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REVIEW: Karen Cannard reviews QuirkHouse Theatre Company's Talking in the Library in Stowmarket


By Karen Cannard


L-R Joanna Hagan-Young, Richard Stainer, AJ Deane, Julia Tobias during rehearsals for Talking in the Library (4930392)
L-R Joanna Hagan-Young, Richard Stainer, AJ Deane, Julia Tobias during rehearsals for Talking in the Library (4930392)

On Friday, Stowmarket Library played host to the QuirkHouse Theatre Company’s performance of Talking in the Library – a perfect setting for a tale that follows the intertwined lives of four characters: a tormented young student; a poetry-loving builder; a strict librarian and a library cleaner.

Created by Bury St Edmunds writer Jackie Carreira, the play celebrates public libraries. Launched during the recent National Libraries Week, the Stowmarket performance was the finale of its two-week tour, drawing in audiences to libraries in Thetford, Ipswich, Aldeburgh, Glemsford and Halesworth.

It’s easy to spot Carreira’s affection for the library service – not least through her introduction of how as a young girl visiting her local branch, she couldn’t believe that so many books existed and how it whet her appetite for reading.

Talking in the Library is however a more grown-up tale, delving into the characters’ lives to explore themes that include feminism, male-stereotypes, abuse, self-development, ambitions and longing. The library, despite being faced with current challenges of austerity – as in real life - continues to provide a calm place for the characters to work, study, explore poetry, interact and feel like there is a place where they belong. The possibility of romance may even be on the cards.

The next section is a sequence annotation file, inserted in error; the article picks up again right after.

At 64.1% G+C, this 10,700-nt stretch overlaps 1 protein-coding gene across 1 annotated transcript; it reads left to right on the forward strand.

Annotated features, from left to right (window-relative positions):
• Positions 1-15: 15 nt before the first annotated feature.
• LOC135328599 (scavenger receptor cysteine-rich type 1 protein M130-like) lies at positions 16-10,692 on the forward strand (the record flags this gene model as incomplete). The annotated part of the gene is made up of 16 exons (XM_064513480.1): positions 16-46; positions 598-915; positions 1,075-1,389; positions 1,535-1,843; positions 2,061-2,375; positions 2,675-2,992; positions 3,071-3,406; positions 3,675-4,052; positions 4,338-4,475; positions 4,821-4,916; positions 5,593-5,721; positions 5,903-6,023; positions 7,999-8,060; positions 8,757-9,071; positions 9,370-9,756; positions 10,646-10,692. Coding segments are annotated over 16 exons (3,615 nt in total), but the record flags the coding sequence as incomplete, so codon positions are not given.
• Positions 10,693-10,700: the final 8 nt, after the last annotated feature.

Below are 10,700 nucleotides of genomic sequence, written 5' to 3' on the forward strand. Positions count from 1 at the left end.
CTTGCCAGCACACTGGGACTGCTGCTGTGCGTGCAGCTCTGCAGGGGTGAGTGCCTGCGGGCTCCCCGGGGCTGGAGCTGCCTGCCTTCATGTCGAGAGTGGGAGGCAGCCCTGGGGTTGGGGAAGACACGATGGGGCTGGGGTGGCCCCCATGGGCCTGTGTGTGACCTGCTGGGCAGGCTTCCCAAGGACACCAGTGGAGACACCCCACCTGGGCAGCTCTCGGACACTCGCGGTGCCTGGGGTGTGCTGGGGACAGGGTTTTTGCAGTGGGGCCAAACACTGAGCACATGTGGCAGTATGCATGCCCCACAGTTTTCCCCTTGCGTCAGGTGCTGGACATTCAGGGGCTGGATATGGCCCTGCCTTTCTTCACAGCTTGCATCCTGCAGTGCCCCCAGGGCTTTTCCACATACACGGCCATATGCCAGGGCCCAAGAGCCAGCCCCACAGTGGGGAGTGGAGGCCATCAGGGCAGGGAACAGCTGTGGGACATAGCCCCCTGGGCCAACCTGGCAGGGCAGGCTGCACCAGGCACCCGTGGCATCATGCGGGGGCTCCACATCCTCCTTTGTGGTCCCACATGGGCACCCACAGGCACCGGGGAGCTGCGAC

Julia Tobias, as Mari the cleaner, Richard Stainer (Derek the Librarian), AJ Deane (Jay the Builder) and Joanna Hagan-Young (Bethany the Student) give a very playful performance, switching between thought-provoking monologues and witty one-liners as well as loudly delivered Shhhs. And setting the play in a real library has not only been a creative coup for the QuirkHouse Theatre Company but in doing so it has highlighted how much public libraries have changed.

For those who haven’t stepped into a library since they were a child or a parent of young children, these buildings are no longer just cathedrals of the written word (although this is still as valid as ever). These days, the modern library offers a space for community, entertainment, creativity, socialising and continued learning. And most recently, Suffolk Libraries, with support from Arts Council England, has launched a brand new youth arts programme, BLOC (Building Libraries on Creativity). The programme will work with young people and artists to develop fun and creative activities and events to highlight how libraries remain relevant to younger audiences.

Talking in the Library is dedicated to librarians everywhere and all proceeds from the play have been generously donated to each branch library involved in hosting the tour.

And if you missed it, don’t worry. Shhh, the word on the street (or rather, between the bookshelves) is that QuirkHouse are already thinking about another tour in the future. Watch this shelf-space for more info.

Self-declared disclaimer: Karen Cannard is a professional librarian, also with a life-long love of libraries and, in the spirit of celebrating those who have inspired a love of books, dedicates this column to Janet the Librarian who worked at her village library in Treharris, Merthyr Tydfil, during the 1970s-80s.



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